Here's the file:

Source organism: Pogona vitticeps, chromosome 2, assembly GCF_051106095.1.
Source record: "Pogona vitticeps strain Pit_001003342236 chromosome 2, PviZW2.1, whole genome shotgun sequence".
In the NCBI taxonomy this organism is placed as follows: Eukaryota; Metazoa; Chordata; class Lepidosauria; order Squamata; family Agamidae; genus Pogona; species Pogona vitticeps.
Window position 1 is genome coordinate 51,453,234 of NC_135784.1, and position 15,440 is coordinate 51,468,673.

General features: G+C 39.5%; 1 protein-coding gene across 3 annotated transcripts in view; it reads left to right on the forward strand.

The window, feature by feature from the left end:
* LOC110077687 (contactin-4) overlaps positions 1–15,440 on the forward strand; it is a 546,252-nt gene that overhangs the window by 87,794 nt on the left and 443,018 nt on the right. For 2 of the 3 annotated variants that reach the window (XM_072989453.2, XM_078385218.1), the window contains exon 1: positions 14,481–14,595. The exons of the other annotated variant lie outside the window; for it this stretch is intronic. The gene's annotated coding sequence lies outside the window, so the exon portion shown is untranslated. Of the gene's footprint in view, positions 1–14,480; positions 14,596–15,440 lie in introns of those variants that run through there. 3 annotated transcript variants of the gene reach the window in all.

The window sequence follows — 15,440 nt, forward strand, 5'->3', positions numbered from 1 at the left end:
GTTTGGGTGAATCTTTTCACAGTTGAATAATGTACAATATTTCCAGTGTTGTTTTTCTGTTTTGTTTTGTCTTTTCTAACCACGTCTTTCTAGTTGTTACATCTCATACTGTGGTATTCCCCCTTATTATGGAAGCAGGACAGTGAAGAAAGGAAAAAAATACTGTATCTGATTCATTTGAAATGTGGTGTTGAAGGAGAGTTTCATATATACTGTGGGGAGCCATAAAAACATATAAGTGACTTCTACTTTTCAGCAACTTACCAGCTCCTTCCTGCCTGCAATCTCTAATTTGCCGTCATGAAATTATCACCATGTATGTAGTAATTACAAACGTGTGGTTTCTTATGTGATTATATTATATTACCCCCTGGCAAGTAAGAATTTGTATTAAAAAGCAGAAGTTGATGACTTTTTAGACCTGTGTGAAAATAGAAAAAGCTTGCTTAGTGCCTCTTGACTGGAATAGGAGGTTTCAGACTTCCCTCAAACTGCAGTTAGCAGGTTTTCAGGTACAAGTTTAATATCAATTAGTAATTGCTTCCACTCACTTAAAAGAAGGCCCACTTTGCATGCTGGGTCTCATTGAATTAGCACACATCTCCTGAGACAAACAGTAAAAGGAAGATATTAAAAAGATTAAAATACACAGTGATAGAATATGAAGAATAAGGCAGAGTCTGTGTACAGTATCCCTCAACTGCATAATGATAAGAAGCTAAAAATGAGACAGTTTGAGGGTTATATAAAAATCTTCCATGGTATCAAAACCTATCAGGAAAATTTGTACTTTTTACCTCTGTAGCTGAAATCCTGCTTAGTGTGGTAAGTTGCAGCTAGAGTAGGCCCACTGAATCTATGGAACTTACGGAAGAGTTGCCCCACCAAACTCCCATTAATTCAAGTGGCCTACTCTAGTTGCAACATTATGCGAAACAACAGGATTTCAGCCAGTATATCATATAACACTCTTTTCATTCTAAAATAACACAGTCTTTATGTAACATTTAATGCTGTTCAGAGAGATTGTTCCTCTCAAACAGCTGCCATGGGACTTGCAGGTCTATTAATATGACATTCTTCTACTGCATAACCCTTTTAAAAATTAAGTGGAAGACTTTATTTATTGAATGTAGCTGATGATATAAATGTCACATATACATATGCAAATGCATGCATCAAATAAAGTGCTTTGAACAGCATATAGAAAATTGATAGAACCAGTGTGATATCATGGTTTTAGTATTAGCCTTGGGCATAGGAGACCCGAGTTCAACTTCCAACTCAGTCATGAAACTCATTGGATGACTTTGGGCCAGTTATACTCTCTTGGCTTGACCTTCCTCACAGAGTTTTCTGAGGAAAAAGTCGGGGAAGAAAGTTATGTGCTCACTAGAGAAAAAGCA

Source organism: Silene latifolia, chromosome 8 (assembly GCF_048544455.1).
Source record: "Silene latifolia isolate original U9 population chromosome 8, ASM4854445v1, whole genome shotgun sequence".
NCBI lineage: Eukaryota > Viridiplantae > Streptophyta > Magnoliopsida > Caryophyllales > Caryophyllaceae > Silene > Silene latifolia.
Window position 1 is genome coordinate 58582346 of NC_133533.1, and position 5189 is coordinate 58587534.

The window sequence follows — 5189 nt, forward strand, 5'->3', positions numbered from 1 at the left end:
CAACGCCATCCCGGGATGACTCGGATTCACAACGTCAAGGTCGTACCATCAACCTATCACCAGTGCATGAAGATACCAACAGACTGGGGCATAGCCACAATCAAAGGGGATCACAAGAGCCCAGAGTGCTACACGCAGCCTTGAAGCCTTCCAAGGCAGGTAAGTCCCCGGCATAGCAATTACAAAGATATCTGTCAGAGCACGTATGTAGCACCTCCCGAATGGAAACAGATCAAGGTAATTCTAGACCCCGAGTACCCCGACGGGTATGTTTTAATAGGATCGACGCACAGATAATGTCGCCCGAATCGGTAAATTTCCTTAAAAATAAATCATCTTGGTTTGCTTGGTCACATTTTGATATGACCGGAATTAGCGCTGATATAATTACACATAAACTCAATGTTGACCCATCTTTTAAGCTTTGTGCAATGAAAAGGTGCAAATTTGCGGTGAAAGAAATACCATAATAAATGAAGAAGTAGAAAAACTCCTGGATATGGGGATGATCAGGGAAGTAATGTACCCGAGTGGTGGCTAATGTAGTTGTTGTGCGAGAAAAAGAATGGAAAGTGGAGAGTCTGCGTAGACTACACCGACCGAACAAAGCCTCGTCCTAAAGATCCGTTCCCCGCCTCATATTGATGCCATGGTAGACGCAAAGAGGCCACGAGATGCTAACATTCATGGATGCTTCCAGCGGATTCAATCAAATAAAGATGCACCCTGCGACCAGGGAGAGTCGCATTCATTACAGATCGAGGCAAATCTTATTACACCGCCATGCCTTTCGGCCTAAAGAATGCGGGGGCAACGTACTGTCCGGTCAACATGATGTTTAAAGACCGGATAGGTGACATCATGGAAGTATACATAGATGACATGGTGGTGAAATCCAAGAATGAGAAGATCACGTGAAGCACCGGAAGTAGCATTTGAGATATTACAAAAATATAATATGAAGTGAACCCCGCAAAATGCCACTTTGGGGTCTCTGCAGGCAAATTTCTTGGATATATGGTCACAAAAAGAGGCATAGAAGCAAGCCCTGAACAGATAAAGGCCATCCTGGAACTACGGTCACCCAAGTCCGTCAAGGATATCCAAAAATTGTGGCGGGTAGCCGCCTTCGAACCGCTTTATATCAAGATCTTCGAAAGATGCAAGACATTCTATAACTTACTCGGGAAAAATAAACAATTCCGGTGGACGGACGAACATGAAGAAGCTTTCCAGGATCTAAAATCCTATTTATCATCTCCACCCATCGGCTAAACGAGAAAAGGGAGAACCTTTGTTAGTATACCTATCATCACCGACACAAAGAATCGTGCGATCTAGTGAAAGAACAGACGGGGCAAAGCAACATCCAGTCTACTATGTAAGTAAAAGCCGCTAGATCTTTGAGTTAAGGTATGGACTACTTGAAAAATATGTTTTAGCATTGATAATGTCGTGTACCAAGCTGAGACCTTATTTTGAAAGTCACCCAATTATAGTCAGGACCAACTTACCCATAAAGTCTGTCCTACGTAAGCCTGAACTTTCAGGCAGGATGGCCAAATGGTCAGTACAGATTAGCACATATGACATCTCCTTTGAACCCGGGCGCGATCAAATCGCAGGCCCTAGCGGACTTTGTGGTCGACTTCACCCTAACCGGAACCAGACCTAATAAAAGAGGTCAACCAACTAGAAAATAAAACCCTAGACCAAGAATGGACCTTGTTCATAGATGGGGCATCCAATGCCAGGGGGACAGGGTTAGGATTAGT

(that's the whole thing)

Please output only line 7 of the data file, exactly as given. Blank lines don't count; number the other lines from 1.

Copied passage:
* LOC110077687 (contactin-4) overlaps positions 1–15,440 on the forward strand; it is a 546,252-nt gene that overhangs the window by 87,794 nt on the left and 443,018 nt on the right. For 2 of the 3 annotated variants that reach the window (XM_072989453.2, XM_078385218.1), the window contains exon 1: positions 14,481–14,595. The exons of the other annotated variant lie outside the window; for it this stretch is intronic. The gene's annotated coding sequence lies outside the window, so the exon portion shown is untranslated. Of the gene's footprint in view, positions 1–14,480; positions 14,596–15,440 lie in introns of those variants that run through there. 3 annotated transcript variants of the gene reach the window in all.